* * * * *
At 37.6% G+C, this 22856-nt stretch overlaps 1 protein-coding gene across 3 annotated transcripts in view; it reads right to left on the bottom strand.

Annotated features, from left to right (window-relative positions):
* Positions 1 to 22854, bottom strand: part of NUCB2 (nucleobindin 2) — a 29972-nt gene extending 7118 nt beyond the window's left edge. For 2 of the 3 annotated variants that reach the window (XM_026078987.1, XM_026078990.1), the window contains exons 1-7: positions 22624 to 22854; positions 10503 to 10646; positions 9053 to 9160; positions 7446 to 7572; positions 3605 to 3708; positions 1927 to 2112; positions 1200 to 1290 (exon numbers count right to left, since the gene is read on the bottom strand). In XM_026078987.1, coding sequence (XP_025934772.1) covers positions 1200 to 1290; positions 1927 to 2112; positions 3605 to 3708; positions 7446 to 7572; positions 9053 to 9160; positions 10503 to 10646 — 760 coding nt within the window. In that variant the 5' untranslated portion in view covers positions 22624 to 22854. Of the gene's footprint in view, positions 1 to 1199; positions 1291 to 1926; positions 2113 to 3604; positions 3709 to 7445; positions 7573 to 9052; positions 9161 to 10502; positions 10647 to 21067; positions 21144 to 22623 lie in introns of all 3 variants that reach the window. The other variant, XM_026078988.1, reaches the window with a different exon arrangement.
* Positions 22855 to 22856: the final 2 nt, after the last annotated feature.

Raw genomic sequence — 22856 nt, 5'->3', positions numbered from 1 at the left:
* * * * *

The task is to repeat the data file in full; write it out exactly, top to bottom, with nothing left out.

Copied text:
At 37.6% G+C, this 22856-nt stretch overlaps 1 protein-coding gene across 3 annotated transcripts in view; it reads right to left on the bottom strand.

Annotated features, from left to right (window-relative positions):
* Positions 1 to 22854, bottom strand: part of NUCB2 (nucleobindin 2) — a 29972-nt gene extending 7118 nt beyond the window's left edge. For 2 of the 3 annotated variants that reach the window (XM_026078987.1, XM_026078990.1), the window contains exons 1-7: positions 22624 to 22854; positions 10503 to 10646; positions 9053 to 9160; positions 7446 to 7572; positions 3605 to 3708; positions 1927 to 2112; positions 1200 to 1290 (exon numbers count right to left, since the gene is read on the bottom strand). In XM_026078987.1, coding sequence (XP_025934772.1) covers positions 1200 to 1290; positions 1927 to 2112; positions 3605 to 3708; positions 7446 to 7572; positions 9053 to 9160; positions 10503 to 10646 — 760 coding nt within the window. In that variant the 5' untranslated portion in view covers positions 22624 to 22854. Of the gene's footprint in view, positions 1 to 1199; positions 1291 to 1926; positions 2113 to 3604; positions 3709 to 7445; positions 7573 to 9052; positions 9161 to 10502; positions 10647 to 21067; positions 21144 to 22623 lie in introns of all 3 variants that reach the window. The other variant, XM_026078988.1, reaches the window with a different exon arrangement.
* Positions 22855 to 22856: the final 2 nt, after the last annotated feature.

Raw genomic sequence — 22856 nt, 5'->3', positions numbered from 1 at the left: